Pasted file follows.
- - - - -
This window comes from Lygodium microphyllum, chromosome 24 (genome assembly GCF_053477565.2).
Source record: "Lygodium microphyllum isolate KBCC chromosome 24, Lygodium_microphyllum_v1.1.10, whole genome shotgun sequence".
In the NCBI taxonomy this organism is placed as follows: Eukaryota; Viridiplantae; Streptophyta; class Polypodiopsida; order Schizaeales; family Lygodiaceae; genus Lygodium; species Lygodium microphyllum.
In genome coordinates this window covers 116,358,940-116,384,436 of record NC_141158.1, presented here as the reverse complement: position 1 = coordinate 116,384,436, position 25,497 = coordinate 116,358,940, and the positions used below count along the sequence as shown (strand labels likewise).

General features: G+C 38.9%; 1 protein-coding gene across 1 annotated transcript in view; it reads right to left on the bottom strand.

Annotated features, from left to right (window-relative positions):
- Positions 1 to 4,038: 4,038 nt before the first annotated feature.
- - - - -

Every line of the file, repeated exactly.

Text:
This window comes from Lygodium microphyllum, chromosome 24 (genome assembly GCF_053477565.2).
Source record: "Lygodium microphyllum isolate KBCC chromosome 24, Lygodium_microphyllum_v1.1.10, whole genome shotgun sequence".
In the NCBI taxonomy this organism is placed as follows: Eukaryota; Viridiplantae; Streptophyta; class Polypodiopsida; order Schizaeales; family Lygodiaceae; genus Lygodium; species Lygodium microphyllum.
In genome coordinates this window covers 116,358,940-116,384,436 of record NC_141158.1, presented here as the reverse complement: position 1 = coordinate 116,384,436, position 25,497 = coordinate 116,358,940, and the positions used below count along the sequence as shown (strand labels likewise).

General features: G+C 38.9%; 1 protein-coding gene across 1 annotated transcript in view; it reads right to left on the bottom strand.

Annotated features, from left to right (window-relative positions):
- Positions 1 to 4,038: 4,038 nt before the first annotated feature.